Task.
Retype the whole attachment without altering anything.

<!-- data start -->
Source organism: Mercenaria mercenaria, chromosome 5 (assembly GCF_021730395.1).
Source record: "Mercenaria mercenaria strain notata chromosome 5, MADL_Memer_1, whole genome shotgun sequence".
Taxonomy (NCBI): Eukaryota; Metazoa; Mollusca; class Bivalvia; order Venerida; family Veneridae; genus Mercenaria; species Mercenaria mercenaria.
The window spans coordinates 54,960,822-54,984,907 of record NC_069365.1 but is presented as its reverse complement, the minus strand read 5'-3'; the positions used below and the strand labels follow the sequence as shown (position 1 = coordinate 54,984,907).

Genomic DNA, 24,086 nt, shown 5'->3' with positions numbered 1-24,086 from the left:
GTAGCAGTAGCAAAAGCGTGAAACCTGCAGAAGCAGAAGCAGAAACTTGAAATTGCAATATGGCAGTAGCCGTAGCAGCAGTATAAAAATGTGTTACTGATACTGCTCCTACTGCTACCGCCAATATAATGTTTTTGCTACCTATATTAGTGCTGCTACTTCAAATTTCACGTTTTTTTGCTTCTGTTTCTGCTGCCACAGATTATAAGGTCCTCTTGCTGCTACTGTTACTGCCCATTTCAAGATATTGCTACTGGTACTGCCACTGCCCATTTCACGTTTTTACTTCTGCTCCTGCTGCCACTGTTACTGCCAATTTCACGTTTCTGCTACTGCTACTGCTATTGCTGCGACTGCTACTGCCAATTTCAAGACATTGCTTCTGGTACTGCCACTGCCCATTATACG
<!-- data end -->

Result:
Source organism: Mercenaria mercenaria, chromosome 5 (assembly GCF_021730395.1).
Source record: "Mercenaria mercenaria strain notata chromosome 5, MADL_Memer_1, whole genome shotgun sequence".
Taxonomy (NCBI): Eukaryota; Metazoa; Mollusca; class Bivalvia; order Venerida; family Veneridae; genus Mercenaria; species Mercenaria mercenaria.
The window spans coordinates 54,960,822-54,984,907 of record NC_069365.1 but is presented as its reverse complement, the minus strand read 5'-3'; the positions used below and the strand labels follow the sequence as shown (position 1 = coordinate 54,984,907).

Genomic DNA, 24,086 nt, shown 5'->3' with positions numbered 1-24,086 from the left:
GTAGCAGTAGCAAAAGCGTGAAACCTGCAGAAGCAGAAGCAGAAACTTGAAATTGCAATATGGCAGTAGCCGTAGCAGCAGTATAAAAATGTGTTACTGATACTGCTCCTACTGCTACCGCCAATATAATGTTTTTGCTACCTATATTAGTGCTGCTACTTCAAATTTCACGTTTTTTTGCTTCTGTTTCTGCTGCCACAGATTATAAGGTCCTCTTGCTGCTACTGTTACTGCCCATTTCAAGATATTGCTACTGGTACTGCCACTGCCCATTTCACGTTTTTACTTCTGCTCCTGCTGCCACTGTTACTGCCAATTTCACGTTTCTGCTACTGCTACTGCTATTGCTGCGACTGCTACTGCCAATTTCAAGACATTGCTTCTGGTACTGCCACTGCCCATTATACG